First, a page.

Instagram image sizes

Instagram used to be all about the perfectly squared photos but now things have changed. You know have three options for Instagram image sizes.

Overall, Instagram supports videos and images with a width between 320 and 1080 pixels. So if your image is smaller than 320px, Instagram will enlarge it to fit and if it’s bigger than 1080 pixels, Instagram will make it smaller.

Now, first up for Instagram images is the original Instagram size, the square. These images have a 1:1 ratio and a recommended size of 1080 x 1080 pixels. Instagram will compress down your image sizes to work on mobile. That means you need to make sure the resolution is high enough that the image quality won’t be impacted when Instagram compresses it.

In 2015, Instagram started to allow for portrait and landscape photos. For landscape (or horizontal) photos, Instagram recommends an aspect ratio of 1.91:1 and we recommend maintaining the height of your image to be at least 1080 pixels.

For portrait sized (or vertical) images, you want an aspect ratio of 4:5. Instagram will crop anything higher than that. For portrait images, we recommend maintaining the width to be at least 1080 pixels.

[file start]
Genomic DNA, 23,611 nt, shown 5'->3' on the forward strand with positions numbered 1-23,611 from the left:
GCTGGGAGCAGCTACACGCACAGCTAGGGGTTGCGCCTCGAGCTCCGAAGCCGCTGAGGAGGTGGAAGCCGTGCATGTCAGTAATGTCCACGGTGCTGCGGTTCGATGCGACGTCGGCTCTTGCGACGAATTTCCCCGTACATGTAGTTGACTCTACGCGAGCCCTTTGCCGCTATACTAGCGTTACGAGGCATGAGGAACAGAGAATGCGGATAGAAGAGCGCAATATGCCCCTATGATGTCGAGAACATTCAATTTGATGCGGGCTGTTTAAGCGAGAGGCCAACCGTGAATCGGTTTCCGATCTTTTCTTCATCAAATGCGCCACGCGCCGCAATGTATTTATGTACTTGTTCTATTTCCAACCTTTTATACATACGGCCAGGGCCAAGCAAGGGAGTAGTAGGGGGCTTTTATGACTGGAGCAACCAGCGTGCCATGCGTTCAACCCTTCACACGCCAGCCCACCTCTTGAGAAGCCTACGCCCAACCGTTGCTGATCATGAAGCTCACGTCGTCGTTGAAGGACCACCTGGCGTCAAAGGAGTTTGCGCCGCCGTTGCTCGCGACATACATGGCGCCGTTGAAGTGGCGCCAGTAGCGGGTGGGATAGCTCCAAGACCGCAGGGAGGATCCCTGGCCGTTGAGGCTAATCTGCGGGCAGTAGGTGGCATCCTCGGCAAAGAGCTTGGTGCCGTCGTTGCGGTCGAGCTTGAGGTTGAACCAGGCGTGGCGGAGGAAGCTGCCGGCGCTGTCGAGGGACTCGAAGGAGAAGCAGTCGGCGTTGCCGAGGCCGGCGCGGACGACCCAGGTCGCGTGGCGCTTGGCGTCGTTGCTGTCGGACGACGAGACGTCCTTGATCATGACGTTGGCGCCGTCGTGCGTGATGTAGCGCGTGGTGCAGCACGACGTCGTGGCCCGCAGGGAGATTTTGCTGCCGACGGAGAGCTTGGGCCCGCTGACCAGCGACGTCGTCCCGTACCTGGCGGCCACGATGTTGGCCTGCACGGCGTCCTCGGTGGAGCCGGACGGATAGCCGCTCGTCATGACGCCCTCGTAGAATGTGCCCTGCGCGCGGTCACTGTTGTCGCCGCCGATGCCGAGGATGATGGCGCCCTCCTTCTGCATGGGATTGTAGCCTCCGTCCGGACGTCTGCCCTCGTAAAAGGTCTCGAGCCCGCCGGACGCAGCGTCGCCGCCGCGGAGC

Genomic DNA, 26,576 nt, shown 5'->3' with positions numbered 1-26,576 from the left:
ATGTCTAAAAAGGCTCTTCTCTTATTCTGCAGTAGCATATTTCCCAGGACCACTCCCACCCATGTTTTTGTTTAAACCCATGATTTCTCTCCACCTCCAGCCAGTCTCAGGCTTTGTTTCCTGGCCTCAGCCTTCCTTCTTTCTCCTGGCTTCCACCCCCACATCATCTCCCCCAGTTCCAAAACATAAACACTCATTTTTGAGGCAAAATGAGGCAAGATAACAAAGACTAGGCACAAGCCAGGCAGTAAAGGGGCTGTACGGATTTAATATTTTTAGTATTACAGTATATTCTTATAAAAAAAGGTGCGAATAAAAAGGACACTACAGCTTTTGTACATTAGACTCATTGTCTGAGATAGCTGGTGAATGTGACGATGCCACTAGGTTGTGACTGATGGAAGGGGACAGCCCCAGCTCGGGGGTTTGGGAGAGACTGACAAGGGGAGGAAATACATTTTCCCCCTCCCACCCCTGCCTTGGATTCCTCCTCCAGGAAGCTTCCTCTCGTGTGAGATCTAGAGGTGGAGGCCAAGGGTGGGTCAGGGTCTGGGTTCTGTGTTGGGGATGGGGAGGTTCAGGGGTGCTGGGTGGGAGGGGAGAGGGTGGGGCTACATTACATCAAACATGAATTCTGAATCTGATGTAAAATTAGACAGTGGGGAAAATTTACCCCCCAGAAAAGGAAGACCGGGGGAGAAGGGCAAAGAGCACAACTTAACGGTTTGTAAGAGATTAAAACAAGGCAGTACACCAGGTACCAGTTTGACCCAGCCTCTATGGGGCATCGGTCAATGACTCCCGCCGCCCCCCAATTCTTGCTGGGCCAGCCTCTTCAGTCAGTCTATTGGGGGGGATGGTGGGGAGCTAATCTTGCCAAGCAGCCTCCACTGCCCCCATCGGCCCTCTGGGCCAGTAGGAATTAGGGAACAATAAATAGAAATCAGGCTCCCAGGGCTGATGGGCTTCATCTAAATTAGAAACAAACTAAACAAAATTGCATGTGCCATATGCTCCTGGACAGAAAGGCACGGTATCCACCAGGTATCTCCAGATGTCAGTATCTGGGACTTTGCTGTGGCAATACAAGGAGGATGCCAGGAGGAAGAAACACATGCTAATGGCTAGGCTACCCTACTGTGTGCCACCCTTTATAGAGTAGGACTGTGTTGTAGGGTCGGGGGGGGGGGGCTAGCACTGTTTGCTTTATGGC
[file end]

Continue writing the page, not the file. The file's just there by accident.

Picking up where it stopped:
Finally, you have Instagram stories. You actually have a little bit of wiggle room with stories because Instagram will let you expand and adjust the photo once it’s in the story. Even so, the best practice is to have a minimum aspect ratio of 1.91:1 and a maximum aspect ration of 9:16. If you’d prefer for your story to take up the entire screen, we recommend an aspect ratio of 9:16 and an image size of 1080 by 1920 pixels.

Pinterest

Pinterest is probably the most different social media site in terms of image sizes. While most of the other platforms prioritize horizontal images, Pinterest is all about vertical.

Pinterest recommends a 2:3 aspect ratio for every pin. If your aspect ratio is more than 2:3, the image may get cropped in the feed. For best results, try using images that are 1000 x 1500 pixels. While you can adjust the sizing, it’s recommended to keep the width of your image to 600 and 735 pixels.

 

And that’s it!

Yes, there are still a few stones left unturned, like GIFs, posts with multiple images, mobile, and so on – but this is supposed to be a quick and simple reference guide!

Got any tips of your own for optimizing images for social media?

Let us know in the comments!